The Director of the FDIC’s RMS provided a written response to a draft of the report. In the response, the Director reiterated the OIG’s conclusions regarding the causes of Hillcrest’s failure and described key supervisory actions that the FDIC and the OSBC took to address the bank’s deteriorating financial condition. The response also stated that RMS recognized the threat that institutions with highrisk profiles, such as Hillcrest, pose to the DIF and that RMS had issued a Financial Institution Letter to banks on Managing Commercial Real Estate Concentrations in a Challenging Environment that re-emphasizes the importance of robust credit risk-management practices for institutions with concentrated CRE exposures. Additionally, the response indicated that RMS had issued updated guidance reminding examiners to take appropriate action when those risks are imprudently managed.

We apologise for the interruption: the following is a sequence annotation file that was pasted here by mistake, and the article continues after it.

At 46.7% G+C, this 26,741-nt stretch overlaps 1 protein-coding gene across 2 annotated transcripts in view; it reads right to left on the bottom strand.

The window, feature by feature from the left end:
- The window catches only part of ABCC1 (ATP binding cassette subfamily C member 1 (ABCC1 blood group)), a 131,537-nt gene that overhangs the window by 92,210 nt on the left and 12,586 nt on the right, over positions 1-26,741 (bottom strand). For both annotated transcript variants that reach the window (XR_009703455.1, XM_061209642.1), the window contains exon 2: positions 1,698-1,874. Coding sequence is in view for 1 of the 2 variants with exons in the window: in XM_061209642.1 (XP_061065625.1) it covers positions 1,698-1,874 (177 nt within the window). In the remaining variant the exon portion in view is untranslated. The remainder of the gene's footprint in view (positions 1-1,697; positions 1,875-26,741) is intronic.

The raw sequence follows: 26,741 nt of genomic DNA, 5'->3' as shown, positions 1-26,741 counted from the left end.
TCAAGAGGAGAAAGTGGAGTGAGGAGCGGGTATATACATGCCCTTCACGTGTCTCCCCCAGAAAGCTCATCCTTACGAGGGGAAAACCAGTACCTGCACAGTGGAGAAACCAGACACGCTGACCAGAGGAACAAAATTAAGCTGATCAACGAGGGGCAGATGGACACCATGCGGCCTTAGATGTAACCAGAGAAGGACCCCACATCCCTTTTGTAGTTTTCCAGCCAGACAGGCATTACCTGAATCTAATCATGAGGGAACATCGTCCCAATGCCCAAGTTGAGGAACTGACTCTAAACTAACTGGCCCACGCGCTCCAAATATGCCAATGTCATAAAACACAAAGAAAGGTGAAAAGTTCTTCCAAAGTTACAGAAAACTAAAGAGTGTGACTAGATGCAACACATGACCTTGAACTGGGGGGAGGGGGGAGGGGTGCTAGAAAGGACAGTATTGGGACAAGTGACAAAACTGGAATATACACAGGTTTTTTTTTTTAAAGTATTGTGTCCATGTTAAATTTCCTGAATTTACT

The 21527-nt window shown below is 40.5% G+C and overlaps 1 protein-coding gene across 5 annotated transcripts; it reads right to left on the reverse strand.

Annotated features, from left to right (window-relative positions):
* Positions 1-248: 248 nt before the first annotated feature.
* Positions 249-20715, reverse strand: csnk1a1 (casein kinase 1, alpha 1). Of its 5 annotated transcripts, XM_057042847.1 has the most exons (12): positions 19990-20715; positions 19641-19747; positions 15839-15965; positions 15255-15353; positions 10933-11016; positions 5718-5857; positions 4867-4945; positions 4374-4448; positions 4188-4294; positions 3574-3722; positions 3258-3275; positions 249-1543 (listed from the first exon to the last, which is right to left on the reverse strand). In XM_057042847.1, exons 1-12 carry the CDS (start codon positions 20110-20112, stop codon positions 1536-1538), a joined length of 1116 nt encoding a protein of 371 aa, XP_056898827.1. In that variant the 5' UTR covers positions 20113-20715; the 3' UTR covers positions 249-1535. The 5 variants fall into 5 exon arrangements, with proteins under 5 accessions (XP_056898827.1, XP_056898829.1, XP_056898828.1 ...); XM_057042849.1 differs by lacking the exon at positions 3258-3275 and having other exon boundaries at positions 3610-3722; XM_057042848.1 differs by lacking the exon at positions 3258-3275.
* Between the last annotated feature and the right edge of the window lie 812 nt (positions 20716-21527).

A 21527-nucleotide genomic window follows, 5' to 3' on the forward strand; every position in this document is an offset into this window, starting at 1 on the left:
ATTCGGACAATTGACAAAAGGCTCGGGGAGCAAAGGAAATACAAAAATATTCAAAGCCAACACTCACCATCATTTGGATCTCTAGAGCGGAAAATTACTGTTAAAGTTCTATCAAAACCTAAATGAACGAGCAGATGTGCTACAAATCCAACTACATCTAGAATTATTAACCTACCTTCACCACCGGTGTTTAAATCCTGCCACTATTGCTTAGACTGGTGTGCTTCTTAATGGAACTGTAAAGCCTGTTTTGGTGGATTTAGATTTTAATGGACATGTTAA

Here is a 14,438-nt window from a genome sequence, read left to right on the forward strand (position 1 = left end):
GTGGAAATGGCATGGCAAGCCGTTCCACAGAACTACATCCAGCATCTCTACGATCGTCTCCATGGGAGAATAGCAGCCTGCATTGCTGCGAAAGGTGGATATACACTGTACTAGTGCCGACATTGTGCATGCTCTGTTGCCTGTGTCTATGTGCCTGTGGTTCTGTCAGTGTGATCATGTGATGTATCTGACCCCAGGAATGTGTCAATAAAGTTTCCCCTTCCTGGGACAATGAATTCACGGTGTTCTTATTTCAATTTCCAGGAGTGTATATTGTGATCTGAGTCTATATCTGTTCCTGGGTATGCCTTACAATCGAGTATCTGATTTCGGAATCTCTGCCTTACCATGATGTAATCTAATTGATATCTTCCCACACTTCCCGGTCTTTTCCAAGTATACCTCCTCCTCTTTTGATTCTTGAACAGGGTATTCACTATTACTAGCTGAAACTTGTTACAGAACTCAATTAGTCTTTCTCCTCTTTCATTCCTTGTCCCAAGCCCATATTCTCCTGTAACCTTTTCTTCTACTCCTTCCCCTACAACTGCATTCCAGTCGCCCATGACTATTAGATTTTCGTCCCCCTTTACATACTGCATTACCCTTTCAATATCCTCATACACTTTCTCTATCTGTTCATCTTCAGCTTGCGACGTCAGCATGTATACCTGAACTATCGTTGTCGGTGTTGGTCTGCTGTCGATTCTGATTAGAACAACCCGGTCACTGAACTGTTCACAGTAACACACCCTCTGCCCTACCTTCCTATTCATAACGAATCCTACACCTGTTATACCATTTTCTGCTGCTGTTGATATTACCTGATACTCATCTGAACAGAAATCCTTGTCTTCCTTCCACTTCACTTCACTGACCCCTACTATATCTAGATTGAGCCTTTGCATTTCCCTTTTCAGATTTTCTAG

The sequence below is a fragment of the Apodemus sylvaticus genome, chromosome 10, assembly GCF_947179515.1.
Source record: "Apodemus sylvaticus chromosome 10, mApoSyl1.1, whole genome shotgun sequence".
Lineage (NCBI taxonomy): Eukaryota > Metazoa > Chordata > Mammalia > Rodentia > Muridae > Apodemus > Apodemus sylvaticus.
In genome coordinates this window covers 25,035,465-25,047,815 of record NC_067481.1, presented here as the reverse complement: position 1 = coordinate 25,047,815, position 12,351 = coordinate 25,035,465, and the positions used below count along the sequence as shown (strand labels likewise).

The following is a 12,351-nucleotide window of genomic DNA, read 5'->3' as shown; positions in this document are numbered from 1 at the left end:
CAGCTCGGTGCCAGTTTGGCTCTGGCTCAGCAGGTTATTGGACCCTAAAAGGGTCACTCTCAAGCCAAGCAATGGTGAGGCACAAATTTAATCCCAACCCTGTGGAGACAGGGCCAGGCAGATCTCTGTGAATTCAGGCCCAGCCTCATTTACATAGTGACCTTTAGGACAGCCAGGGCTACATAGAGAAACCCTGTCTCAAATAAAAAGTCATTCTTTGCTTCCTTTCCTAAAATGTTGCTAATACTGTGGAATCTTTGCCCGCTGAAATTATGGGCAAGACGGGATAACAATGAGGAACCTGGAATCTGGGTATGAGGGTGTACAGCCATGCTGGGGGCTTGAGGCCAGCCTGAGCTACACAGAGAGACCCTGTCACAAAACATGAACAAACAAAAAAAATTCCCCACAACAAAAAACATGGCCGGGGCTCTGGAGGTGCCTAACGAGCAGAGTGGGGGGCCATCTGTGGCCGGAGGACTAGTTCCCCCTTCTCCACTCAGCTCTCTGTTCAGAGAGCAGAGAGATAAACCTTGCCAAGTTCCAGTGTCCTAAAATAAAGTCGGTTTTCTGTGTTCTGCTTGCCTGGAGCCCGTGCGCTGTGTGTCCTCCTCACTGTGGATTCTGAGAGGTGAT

Washington First International IDR On June 11, 2010, the Washington State Department of Financial Institutions (WDFI) closed Washington First International Bank (Washington First), and the FDIC was appointed receiver. On August 20, 2010, the FDIC notified the OIG that Washington First’s total assets at closing were $500 million and that the estimated loss to the DIF was $153.6 million. As of April 30, 2011, the estimated loss to the DIF had decreased to $136.1 million. As noted earlier, on July 21, 2010, the President signed into law the Dodd-Frank Act. DoddFrank amends section 38(k) of the FDI Act by increasing the MLR threshold from $25 million to $200 million for losses that occur for the period January 1, 2010 through December 31, 2011. Although the estimated loss for Washington First did not meet the amended threshold requiring an MLR, the OIG determined that there were unusual circumstances involving parent/affiliate relationships and that an IDR of the loss was warranted as authorized by the Dodd-Frank Act.